I thank my colleagues for their patience.
The Liberals will have more empathy and compassion for Canada's seniors, the—
Mr. Speaker, I listened carefully to the comments made by my hon. Conservative Party colleague. I would point out that most of the programs he talked about are for seniors who have money, not for seniors who are struggling. This is about giving more tax credits, but one must have income to benefit from tax credits. Those are the people my colleague was talking about.
I ran out of time earlier, so I will take advantage of my colleague's very interesting question to continue.
There are many changes the government could make, such as creating a financial recognition program for volunteer organizations that help seniors prepare their annual tax returns.
The government could support the development and adaptation of sports facilities and equipment.
The government could apply the child fitness tax credit to seniors.
The government could break down the isolation many seniors experience by offering courses at reduced cost and by implementing measures to help seniors who belong to ethnic communities.
The government could help seniors stay in their homes longer by paying for respite care and by using the Canada summer jobs program to promote the creation of groups that help seniors.
The government could set up a tax deduction program—my friend would like that—such as a tax credit to encourage and recognize volunteer work.
The government could foster a better relationship with seniors by simplifying its interactions with them.
FInally, perhaps the time has come to reconsider the retroactivity of the guaranteed income supplement.
Mr. Speaker, I am pleased today to have the opportunity to say a few words on budget 2008. I will be splitting my time with the member for .
Last week another balanced budget was presented by the , the third in three years. Three out of three is not a bad batting average.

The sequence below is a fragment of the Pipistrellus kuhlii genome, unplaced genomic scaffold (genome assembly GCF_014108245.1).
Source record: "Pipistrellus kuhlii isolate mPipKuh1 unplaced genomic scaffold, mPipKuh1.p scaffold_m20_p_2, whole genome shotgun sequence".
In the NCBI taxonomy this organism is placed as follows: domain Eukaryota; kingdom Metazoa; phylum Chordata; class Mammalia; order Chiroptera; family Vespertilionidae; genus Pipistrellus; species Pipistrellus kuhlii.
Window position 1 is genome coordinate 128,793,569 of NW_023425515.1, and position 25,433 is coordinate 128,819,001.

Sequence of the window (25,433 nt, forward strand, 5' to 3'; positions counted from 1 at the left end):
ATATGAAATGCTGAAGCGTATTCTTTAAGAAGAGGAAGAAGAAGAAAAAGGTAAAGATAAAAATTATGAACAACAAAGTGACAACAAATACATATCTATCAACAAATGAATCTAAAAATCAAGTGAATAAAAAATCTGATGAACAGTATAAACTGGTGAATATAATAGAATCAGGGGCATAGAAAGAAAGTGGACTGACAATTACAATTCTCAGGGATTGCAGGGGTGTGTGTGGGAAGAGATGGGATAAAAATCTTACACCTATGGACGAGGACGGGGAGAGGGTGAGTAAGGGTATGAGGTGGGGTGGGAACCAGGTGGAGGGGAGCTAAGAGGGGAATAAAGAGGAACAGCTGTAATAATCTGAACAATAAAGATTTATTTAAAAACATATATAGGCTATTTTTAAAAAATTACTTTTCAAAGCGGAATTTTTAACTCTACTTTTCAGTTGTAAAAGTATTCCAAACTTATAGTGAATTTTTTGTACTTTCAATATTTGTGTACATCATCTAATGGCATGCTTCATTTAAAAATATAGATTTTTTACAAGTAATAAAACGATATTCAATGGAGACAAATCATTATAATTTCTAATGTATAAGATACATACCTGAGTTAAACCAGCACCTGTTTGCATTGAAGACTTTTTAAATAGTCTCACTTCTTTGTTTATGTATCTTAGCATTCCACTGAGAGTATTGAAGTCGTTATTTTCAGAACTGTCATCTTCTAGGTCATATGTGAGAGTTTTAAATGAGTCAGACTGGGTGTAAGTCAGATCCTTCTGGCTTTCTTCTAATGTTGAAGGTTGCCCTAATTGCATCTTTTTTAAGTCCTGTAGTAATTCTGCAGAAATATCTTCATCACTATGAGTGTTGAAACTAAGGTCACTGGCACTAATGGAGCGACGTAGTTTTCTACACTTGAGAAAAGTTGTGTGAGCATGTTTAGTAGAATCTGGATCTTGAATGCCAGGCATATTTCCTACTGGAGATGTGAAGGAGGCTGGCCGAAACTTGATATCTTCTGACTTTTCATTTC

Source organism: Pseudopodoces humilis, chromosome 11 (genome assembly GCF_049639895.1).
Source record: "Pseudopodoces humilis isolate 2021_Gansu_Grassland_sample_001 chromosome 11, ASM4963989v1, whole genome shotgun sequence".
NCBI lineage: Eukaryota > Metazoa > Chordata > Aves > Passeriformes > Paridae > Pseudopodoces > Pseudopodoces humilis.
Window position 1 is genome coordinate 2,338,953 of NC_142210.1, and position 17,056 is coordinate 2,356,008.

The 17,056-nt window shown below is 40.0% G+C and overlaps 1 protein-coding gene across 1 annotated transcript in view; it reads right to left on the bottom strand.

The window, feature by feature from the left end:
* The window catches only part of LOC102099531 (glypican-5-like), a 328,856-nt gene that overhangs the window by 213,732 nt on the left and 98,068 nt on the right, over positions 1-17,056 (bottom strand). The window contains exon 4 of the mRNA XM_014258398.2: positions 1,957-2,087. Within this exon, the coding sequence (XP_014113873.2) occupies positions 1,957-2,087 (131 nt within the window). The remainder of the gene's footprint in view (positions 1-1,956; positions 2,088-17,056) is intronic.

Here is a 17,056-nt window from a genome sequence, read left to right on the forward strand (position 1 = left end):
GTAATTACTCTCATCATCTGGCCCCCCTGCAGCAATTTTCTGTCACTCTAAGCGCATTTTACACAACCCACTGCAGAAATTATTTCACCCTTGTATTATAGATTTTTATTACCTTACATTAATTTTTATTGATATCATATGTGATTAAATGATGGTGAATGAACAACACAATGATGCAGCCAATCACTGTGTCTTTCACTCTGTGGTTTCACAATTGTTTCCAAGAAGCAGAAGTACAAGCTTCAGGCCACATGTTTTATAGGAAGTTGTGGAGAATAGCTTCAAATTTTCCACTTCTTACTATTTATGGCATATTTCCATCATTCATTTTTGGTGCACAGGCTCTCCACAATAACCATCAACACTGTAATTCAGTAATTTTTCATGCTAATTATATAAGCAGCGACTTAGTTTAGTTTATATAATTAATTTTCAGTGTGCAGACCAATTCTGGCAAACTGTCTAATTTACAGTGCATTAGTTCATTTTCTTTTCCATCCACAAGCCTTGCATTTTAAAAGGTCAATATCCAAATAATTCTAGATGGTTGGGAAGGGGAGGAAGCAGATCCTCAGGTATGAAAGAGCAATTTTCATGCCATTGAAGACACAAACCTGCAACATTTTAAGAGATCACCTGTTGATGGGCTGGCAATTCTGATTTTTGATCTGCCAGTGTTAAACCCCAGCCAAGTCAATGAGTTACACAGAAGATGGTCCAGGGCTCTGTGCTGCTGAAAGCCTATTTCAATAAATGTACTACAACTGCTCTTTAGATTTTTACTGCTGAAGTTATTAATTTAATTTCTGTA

The budget was, again, full of tax savings for all Canadians: an initiative to pay down the debt with a $10.2 billion payment; assistance for our youth; incentive for our seniors; and a continuation of putting more hard-earned cash back into the pockets of hard-working, ordinary Canadians.
People from coast to coast have applauded our budget. I will quote the minister of finance in Newfoundland and Labrador, the hon. Tom Marshall, who said, “I am pleased to see the initiatives with respect to police officers. The fact that the gas tax is made permanent, that was good”.
That and many other comments across the country have given us hope that we are on the right track on this side of the House.
There are some positive highlights for the province of Newfoundland and Labrador. As I just touched on by the minister of finance, the gas tax for municipalities was made permanent. Cities and towns can now make long term plans. Many communities in my own riding of Avalon can take advantage of this situation now.
There will be 2,500 new police officers for Canada. Again, in Newfoundland and Labrador there are $6 million earmarked for this initiative that will put more RCMP officers on the streets of our province.
Very important for Newfoundland and Labrador there will be an additional ferry for Marine Atlantic for the important connection between the province of Newfoundland and Labrador and Nova Scotia. This is the Trans-Canada that connects our two provinces. It is an area that we need to work on and we have been doing so with the help of the hon. and the member for .
This will also benefit people in my riding in the area of Argentia, another gateway in Newfoundland and Labrador. In the summer run between Argentia and Nova Scotia, because of problems at times on the Argentia-North Sydney run and problems between Port aux Basques and North Sydney, we end up sometimes having to take the ferry from the Argentia run. Hopefully with this new additional ferry, that will not happen.